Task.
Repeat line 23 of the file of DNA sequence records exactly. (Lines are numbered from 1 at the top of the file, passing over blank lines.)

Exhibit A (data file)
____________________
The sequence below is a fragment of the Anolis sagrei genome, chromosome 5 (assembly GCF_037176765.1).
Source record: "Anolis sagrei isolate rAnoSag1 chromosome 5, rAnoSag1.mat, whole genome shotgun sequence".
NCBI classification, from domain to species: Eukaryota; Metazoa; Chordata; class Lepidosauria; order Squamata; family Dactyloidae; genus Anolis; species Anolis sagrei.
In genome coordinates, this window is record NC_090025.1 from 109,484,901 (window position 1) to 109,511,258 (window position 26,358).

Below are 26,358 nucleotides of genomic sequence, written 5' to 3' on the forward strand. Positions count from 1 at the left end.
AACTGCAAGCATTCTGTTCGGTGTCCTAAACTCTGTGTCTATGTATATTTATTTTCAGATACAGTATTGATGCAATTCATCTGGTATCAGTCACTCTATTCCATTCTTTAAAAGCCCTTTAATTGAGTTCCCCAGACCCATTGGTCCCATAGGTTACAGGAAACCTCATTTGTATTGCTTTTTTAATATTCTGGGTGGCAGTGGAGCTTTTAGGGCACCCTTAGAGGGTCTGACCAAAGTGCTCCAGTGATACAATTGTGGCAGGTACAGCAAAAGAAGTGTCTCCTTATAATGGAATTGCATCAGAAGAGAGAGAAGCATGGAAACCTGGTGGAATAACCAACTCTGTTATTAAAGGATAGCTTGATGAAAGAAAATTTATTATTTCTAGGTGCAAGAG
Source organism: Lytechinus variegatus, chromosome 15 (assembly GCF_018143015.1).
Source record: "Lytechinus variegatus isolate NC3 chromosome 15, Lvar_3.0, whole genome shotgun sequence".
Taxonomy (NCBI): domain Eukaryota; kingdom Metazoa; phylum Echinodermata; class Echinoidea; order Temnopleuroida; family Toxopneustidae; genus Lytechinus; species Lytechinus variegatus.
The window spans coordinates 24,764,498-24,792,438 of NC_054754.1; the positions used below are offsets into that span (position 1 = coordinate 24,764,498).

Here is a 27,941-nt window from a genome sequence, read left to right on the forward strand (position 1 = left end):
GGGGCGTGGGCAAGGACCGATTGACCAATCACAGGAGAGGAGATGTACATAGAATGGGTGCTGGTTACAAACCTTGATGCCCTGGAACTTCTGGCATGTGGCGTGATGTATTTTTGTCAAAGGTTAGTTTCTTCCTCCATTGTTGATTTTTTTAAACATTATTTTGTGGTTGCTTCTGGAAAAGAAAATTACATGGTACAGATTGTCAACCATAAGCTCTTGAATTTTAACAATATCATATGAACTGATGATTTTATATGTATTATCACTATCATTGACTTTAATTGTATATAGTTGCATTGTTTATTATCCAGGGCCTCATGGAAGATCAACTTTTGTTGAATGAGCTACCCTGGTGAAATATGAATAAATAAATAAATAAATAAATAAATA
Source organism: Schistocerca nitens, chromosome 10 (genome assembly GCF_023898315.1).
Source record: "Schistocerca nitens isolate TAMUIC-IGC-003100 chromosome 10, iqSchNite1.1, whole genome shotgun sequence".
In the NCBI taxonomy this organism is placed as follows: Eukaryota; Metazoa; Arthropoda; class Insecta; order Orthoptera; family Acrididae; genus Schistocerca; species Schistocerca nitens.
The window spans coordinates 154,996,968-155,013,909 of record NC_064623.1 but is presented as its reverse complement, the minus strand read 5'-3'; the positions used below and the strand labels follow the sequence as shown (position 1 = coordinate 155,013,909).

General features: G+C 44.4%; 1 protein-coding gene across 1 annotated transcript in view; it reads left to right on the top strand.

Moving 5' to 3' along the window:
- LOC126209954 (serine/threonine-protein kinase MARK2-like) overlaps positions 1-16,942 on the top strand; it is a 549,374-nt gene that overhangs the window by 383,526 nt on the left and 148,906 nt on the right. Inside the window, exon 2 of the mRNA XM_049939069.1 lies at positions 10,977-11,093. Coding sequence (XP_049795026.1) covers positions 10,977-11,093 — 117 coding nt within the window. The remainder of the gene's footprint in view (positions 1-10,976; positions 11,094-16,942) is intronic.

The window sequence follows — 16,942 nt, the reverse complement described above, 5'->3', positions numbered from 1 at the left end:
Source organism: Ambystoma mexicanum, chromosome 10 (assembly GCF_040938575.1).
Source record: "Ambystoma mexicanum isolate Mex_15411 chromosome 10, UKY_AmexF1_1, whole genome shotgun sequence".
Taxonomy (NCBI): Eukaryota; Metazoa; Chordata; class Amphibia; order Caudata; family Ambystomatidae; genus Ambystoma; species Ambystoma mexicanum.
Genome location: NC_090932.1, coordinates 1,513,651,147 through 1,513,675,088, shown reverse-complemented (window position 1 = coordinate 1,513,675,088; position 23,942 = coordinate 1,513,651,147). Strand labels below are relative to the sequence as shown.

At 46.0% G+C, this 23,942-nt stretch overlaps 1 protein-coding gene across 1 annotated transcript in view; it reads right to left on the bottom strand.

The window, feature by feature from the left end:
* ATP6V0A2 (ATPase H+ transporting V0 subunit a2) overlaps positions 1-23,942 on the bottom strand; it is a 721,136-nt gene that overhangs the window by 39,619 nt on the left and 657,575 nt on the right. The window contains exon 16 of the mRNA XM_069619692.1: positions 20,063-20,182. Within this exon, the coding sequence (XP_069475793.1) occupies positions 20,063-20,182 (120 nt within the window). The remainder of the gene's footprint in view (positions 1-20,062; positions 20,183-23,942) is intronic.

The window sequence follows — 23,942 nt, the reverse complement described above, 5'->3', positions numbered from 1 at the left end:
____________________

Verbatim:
Taxonomy (NCBI): Eukaryota; Metazoa; Chordata; class Amphibia; order Caudata; family Ambystomatidae; genus Ambystoma; species Ambystoma mexicanum.